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In a Europe of open borders there are many occasions that may lead to citizens finding themselves before a court of another EU country.

An increase of cross-border disputes

The increasing use of the rights of free movement of persons, goods and services results inevitably in an increase in the potential number of cross-border disputes.

For example:

  • individuals may be involved in an accident while on holiday;
  • they may order, over the Internet, goods from abroad which are never dispatched or which turn out to be faulty;
  • a parent may have left with the children and settled in another country without the consent of the other parent.

In a genuine European area of justice, individuals should not be prevented or discouraged from exercising their rights. The incompatibility and complexity of legal or administrative systems in EU countries should not be a barrier.

Judicial co-operation

The EU has put in place a number of measures designed to help individuals with cross-border litigation. It aims to ensure that people can approach courts and authorities in any EU country as easily as in their own.

The main tools for facilitating access to cross-border justice are:

  • the principle of mutual recognition, based on mutual trust between EU countries;
  • direct judicial cooperation between national courts.

More than 20 legislative instruments have been put in place at European level over the last decade.

Judicial cooperation in civil matters means that clear rules exist on questions such as:

  • which EU country has jurisdiction;
  • which court is competent;
  • which law is applicable; and
  • ensuring that judgments in one country are recognised and enforced in other countries without difficulties.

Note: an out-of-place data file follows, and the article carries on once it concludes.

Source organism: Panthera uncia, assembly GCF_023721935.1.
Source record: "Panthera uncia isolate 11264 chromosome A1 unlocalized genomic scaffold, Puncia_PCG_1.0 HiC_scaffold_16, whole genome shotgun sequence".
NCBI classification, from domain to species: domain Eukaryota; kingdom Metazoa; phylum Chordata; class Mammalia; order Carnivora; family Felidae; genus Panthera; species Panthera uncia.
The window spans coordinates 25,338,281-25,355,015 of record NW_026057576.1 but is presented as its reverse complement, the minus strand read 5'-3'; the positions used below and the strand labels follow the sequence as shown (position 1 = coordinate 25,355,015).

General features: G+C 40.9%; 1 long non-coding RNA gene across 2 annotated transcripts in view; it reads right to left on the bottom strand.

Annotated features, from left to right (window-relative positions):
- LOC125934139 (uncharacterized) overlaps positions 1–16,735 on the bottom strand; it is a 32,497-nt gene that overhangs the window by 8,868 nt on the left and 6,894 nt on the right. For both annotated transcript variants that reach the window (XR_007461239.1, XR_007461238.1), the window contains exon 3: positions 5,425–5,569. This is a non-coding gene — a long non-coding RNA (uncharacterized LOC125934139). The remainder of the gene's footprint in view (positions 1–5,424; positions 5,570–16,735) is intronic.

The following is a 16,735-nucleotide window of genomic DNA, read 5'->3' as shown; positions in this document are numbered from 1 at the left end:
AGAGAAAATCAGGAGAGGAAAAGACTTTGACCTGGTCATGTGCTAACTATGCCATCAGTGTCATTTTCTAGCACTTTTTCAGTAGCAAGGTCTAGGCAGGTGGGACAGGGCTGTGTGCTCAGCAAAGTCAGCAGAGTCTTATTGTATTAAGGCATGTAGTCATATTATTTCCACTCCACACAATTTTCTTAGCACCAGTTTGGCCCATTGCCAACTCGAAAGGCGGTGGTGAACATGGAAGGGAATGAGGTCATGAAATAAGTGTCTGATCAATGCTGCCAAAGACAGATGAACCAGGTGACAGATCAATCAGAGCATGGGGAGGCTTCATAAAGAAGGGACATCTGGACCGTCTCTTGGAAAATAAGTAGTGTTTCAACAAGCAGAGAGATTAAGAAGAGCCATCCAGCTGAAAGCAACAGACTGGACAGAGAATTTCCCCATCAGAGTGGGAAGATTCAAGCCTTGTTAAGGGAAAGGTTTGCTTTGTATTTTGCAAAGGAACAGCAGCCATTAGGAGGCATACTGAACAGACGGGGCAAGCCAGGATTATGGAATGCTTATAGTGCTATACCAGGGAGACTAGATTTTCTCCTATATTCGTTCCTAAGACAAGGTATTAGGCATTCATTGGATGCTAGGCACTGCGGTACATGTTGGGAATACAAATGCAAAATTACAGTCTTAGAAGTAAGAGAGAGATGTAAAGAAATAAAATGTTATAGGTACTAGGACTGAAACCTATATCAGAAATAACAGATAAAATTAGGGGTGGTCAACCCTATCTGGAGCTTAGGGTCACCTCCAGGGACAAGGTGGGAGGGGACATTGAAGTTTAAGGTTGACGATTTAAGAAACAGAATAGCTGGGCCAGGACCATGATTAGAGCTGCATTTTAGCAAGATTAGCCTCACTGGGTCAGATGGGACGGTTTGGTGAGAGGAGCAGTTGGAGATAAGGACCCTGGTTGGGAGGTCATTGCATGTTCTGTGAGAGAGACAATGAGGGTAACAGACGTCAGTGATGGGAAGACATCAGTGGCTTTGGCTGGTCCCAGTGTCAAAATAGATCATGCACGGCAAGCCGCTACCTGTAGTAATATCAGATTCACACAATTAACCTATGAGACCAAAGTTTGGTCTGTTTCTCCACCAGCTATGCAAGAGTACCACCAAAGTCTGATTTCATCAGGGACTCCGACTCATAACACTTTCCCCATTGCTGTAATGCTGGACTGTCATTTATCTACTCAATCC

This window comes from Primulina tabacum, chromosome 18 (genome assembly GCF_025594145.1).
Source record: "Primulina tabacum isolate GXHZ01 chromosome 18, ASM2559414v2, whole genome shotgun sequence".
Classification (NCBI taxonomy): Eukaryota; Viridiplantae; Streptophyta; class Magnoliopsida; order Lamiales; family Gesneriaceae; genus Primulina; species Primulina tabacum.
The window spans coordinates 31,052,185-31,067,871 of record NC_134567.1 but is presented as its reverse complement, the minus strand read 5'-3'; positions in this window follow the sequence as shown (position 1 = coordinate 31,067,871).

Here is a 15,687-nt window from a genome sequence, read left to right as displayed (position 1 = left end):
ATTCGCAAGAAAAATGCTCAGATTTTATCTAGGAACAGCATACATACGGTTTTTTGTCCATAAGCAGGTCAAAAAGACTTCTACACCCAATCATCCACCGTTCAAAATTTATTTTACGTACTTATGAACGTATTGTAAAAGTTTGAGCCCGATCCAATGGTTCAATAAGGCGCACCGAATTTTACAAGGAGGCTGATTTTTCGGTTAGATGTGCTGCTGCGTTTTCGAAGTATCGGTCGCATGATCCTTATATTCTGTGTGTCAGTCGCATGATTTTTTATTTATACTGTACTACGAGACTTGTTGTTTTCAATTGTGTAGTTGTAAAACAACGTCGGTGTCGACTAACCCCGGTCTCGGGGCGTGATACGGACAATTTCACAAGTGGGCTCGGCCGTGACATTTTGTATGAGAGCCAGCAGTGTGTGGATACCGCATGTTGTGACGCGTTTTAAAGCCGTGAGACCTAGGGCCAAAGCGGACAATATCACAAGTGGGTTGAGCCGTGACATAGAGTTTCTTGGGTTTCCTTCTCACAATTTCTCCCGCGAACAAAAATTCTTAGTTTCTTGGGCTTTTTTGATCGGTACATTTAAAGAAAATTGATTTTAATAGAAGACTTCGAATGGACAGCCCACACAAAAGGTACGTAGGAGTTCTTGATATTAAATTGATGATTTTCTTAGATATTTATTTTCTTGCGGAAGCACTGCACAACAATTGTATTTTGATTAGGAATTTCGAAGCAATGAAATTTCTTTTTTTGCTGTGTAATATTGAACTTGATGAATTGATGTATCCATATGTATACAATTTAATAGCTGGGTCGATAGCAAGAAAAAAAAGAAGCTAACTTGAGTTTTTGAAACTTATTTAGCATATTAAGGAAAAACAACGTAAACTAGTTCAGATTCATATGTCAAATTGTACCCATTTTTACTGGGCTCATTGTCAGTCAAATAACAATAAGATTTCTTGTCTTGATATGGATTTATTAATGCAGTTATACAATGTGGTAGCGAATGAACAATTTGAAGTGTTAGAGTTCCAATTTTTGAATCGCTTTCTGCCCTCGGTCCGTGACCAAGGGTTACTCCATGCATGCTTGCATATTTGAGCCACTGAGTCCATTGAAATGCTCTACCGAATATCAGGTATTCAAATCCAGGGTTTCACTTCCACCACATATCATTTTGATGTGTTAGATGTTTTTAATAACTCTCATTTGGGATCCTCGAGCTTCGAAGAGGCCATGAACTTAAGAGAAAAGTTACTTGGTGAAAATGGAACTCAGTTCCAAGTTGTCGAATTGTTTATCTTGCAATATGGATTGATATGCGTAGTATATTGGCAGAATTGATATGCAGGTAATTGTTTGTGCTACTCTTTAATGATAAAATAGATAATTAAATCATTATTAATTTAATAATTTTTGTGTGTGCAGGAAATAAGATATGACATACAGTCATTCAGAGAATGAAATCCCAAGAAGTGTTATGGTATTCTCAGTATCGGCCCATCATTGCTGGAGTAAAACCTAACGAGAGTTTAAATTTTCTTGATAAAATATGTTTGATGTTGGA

Alternative dispute resolution methods, such as mediation, have also played a big part in easing cross-border conflicts.

How civil justice contributes to EU economic growth


If people and businesses are to take full advantage of the EU's single market, they need easy access to justice, on equal terms in all countries.
EU-wide rules are needed:

  • in cases of cross-border litigation
  • to ensure good cooperation between courts in different countries
  • so that court judgments can circulate freely throughout the EU.

The business environment can be significantly improved by:

  • better enforcement of commercial claims 
  • simplifying the enforcement of judgments in cross-border disputes (cutting red tape and costs)
  • introducing rules to help creditors recover cross-border debt (63% of which is currently unclaimed)
  • modernising EU insolvency proceedings to help some firms stay in business which would otherwise not survive.

EU countries are also encouraged to make their judicial systems ever more efficient and implement necessary judicial reforms as part of their economic recovery programmes, thus contributing to the policy of the "Justice for Growth".